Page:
If you swap out key partners, processes, or tools too often within your organization you risk never really maximizing your expertise in an area. It simply takes time to learn to excel at our complex tasks. On the other hand, if you don’t keep current with the latest tools, knowledge, tactics, and opportunities on behalf of your clients or brands you will be obsolete quickly. So how do you make the right changes, offering enough stasis and stability to your practice to support excellence while staying on top of your game?

  • Evaluate whether the incremental benefits offered by the change make the investment worthwhile. Include a time frame, if you can, in which you are likely to be able to benefit from the transfer.
  • Don’t be swayed by emotion or competitive pressure. Do an objective evaluation of the features, functionality, costs, and benefits as they relate to your specific situation. Use an outside consultant to help you make the go/no go decision if you can’t detach from the emotion.
  • Reach out to your networks for feedback.
  • Bring the teams impacted by the proposed change into the conversation. Assess how attached they are to their current state of affairs and if they are likely to resist or embrace adoption efforts.
  • Designate a leader for the change process and have them develop a transition plan with associated costs and timetables and report back on them regularly. Track training and adoption time in a separate category from other work so you can really see the cost.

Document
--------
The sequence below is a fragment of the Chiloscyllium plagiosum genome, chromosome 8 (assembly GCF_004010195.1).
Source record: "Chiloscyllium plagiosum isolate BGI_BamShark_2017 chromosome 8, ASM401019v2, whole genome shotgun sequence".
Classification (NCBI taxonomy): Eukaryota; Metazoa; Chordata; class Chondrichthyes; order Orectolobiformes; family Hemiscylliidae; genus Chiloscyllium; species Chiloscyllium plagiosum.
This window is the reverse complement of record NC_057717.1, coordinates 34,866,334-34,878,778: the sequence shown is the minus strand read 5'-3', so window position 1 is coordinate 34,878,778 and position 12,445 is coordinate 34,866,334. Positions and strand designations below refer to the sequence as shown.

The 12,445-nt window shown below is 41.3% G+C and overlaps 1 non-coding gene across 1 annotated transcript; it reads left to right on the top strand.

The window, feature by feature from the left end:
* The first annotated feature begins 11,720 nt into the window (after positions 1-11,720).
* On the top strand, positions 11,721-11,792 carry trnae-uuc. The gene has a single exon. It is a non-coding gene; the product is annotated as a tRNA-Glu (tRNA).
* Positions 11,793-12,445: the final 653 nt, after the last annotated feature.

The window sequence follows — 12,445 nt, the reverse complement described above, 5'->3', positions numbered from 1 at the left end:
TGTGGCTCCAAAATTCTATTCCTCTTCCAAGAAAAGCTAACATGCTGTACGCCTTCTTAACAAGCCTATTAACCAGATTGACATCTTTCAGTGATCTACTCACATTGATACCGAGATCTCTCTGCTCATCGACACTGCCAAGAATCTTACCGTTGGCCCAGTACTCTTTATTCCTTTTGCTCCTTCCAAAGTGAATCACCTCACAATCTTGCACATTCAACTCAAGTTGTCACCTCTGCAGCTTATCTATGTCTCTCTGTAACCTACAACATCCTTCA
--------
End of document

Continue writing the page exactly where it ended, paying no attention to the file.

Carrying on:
• In early change state, consider creating at least one super user who is responsible for training internally and assumes an overseer role to limit errors.
  • Learn to look at the ripples created by change efforts across an organization and prioritize how many you will attempt in any one time period even if they are not directly related. Err on the side of caution. Better to successfully navigate fewer evolutions then to suffer from taking on too much at once.
  • Don’t necessarily consider it an either/or situation. You may be able to add incremental capabilities or tool sets and still keep the old for a time period if that does not multiply costs unacceptably. That way you can trial something first with a subset of staff or projects/clients and spread out some of the learning time and the risk.
  • Don’t be afraid to change course in the middle. If it truly doesn’t feel right for your team, is not as promised, is overly taxing on the organization, or more costly then you anticipated don’t wed yourself to a disaster. Allow yourself the option to reconsider or postpone.

In the end, “better” is often a very subjective term that needs to be weighed against your organization’s mission and business goals, and carefully balanced with your ability to execute. In this age of newer and better we can easily get caught in a hamster wheel of perpetual change. It is a rare and valuable skill to be able to separate the new and better from the just new.